Janis Ian should have titled her new album, “What Goes Around Comes Around.” Instead, she’s seeking a subtle form of “Revenge.”
Only her second album in the past 14 years, “Revenge” (on Beacon Records) is easily the folk-based pop singer-songwriter’s best work since her 1975 No. 1 album “Between the Lines,” which featured the Grammy-winning “At Seventeen.”
It is her first release since 1993’s “Breaking Silence,” in which she ended a self-imposed exile from the business and openly admitted she is gay – all this after she divorced, nearly died from a burst intestine and had to sell much of her song catalog to pay off an Internal Revenue Service debt inflicted upon her by poor management.
Today, at 44, she’s feisty and determined as ever while maintaining a biting sense of humor.
“This title comes more from the attitude that living well is the best revenge,” Ian said recently from her home in Nashville. “I look around at a lot of the record companies I was with, a lot of the label presidents who passed on me and the A&R people who passed on me even in the past five years … they’re out of work right now, and here I am still working.
“Who could ask for more, really?”
On “Revenge,” Ian takes an inspired, more direct approach than the subdued desperation of “Breaking Silence.” She dabbles in folk, blues and pop, all while retaining an honest, compelling writing style that dates back to the controversial “Society’s Child” in 1966.
“It was the right bunch of people at the right time,” Ian said of the group she assembled for the album. “We had seven people who clicked from the first song, ‘Ready For the War,’ and onward. We also had the right producer, John Jennings, and the right studio.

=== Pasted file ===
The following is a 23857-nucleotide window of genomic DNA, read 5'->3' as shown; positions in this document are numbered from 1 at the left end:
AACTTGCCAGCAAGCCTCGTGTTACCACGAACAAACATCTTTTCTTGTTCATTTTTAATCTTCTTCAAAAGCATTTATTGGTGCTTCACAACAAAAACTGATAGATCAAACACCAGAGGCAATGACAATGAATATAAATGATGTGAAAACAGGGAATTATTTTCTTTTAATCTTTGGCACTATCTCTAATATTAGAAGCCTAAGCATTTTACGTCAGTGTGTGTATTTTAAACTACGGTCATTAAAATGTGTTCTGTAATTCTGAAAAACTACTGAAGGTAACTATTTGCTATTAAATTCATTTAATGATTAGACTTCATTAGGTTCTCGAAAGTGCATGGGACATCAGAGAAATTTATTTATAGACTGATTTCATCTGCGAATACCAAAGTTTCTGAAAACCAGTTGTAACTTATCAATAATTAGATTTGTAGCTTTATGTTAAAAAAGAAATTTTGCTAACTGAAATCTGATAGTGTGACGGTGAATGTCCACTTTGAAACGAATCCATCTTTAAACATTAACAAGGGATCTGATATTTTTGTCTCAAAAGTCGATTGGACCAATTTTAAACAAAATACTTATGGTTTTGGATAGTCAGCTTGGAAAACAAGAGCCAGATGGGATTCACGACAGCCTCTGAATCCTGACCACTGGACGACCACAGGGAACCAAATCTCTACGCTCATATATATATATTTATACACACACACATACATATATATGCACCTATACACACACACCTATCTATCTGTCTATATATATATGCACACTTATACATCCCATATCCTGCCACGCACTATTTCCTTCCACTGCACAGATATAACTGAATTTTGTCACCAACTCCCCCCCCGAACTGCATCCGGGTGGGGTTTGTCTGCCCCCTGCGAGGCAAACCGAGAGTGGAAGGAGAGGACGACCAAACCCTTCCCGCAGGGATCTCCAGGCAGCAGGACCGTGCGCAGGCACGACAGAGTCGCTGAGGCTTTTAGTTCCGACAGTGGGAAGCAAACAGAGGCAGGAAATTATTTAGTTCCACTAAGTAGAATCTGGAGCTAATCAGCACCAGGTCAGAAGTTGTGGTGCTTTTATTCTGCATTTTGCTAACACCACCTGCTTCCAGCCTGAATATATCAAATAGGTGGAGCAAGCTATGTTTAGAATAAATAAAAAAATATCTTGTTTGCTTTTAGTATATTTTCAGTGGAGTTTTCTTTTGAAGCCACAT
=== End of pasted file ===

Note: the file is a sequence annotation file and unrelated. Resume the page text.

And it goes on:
“It was a conversion of things. The record company and everything else fell into place within this one six-week period, and four weeks later we had an album.”
Therapists and “a fair amount of good vodka rather than the cheap stuff” helped her through rough times, Ian said jokingly.
“You keep your sanity because it’s too hard otherwise. It’s too hard a business to be able to afford that kind of indulgence. It’s amazing that people like me are allowed to make a living being singers-songwriters.”
In the inner sleeve of the album, Ian makes a plea for the return of her prized Martin D-18 guitar (serial number 67053), which was stolen in 1972. “If you have information, please contact me. No questions. Reward,” she wrote.
“I was talking with a cop a few years ago who said, ‘You know, your only chance of getting it back is to advertise.’
“I’m sure whoever bought it doesn’t realize it was stolen,” Ian said. “It’s a little hope in the corner of my mind, that somebody has it and reads it and goes, ‘I’ll sell it back to her.’
“I haven’t given up hope.”
BWF (before we forget): The Janis Ian album discography – “Janis Ian” (1966, Verve/Forecast); “A Song For All the Seasons of Your Mind” (1967); “The Secret Life of J. Eddy Fink” (1968); “Who Really Cares” (1969); “Present Company” (1970, Columbia); “Stars” (1973); “Between the Lines” (1975); “Aftertones” (1976); “Miracle Row” (1977); “Janis Ian” (1978); “Night Rains” (1979); “Restless Eyes” (1981); “Breaking Silence” (1993, Morgan Creek); “Revenge” (1995, Beacon); “Hunger” (October 1997, Windham Hill).
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